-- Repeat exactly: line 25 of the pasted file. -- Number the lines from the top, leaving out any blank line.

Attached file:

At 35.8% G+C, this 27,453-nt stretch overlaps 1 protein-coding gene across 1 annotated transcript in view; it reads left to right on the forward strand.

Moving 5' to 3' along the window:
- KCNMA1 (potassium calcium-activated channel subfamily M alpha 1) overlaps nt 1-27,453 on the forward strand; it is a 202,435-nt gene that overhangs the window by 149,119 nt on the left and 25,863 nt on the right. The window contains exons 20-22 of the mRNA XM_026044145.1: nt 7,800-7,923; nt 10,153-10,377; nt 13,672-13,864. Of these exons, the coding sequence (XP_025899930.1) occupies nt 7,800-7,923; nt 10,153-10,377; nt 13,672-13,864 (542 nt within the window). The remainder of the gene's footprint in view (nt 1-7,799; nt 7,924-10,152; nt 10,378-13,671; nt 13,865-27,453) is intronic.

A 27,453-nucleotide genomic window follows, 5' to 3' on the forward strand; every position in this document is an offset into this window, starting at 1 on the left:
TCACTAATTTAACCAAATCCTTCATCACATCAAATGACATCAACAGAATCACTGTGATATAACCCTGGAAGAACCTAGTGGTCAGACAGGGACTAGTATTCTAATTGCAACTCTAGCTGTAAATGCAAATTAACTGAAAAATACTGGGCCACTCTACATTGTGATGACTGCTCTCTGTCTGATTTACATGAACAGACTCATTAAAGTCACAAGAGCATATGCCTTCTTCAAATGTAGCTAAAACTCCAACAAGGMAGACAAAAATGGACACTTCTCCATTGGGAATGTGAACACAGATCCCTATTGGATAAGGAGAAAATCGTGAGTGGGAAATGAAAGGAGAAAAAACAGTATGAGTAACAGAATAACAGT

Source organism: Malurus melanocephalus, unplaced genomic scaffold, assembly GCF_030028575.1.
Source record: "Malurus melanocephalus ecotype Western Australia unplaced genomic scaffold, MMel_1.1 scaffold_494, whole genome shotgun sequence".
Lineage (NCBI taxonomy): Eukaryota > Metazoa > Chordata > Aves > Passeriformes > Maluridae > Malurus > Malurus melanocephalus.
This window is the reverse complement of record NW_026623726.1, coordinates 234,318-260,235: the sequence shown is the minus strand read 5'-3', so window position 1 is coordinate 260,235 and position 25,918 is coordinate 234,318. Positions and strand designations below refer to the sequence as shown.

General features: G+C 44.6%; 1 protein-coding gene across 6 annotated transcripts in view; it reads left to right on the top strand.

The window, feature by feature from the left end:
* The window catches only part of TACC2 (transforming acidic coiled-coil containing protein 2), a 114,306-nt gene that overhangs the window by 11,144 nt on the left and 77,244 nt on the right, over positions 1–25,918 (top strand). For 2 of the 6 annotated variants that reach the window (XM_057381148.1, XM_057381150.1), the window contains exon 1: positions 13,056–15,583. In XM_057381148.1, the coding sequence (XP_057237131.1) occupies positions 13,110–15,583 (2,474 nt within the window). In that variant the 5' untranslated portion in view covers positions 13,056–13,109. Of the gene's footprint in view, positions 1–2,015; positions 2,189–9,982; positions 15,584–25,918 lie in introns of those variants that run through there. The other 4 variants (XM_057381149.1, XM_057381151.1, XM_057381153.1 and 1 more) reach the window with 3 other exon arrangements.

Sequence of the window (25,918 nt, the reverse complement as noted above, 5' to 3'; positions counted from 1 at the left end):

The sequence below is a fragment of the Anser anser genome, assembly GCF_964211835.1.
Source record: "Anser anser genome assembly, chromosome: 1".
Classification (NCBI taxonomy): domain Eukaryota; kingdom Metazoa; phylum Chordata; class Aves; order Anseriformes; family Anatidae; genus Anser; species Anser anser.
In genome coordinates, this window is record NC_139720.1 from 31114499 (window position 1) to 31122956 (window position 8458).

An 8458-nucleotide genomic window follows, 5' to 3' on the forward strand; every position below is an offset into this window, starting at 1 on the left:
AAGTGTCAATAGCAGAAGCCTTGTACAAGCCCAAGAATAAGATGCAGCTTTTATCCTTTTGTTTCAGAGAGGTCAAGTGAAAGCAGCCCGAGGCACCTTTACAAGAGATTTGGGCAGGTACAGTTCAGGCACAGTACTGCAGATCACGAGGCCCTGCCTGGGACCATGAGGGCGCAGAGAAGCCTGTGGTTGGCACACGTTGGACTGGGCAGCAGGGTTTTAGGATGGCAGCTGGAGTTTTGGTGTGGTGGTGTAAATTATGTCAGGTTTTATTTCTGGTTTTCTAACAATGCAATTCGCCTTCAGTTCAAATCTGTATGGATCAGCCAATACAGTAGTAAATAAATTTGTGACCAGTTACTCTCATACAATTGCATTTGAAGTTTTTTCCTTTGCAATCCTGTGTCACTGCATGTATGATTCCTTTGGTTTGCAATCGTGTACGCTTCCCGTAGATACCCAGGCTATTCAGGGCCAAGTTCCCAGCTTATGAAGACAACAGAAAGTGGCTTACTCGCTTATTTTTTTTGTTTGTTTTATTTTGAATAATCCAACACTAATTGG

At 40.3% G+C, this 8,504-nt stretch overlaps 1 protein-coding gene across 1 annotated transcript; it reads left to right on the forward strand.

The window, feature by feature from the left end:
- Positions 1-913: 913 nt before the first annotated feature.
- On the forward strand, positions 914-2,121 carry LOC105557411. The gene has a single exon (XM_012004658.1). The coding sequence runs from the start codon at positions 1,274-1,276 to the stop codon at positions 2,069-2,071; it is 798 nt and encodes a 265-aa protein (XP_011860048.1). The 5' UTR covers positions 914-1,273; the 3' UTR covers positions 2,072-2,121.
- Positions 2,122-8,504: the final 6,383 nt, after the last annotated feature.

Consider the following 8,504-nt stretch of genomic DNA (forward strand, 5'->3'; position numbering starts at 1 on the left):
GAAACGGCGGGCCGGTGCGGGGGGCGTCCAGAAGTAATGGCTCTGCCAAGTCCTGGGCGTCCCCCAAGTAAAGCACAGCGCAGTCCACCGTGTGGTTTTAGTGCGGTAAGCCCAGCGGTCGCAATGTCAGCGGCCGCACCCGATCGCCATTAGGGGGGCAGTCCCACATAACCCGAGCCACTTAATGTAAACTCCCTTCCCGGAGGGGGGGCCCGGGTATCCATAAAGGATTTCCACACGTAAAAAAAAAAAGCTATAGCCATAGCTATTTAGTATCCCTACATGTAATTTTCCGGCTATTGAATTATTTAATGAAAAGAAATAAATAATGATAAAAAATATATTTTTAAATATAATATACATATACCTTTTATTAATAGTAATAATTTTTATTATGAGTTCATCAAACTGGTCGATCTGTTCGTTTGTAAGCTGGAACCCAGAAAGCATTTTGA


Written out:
Consider the following 8,504-nt stretch of genomic DNA (forward strand, 5'->3'; position numbering starts at 1 on the left):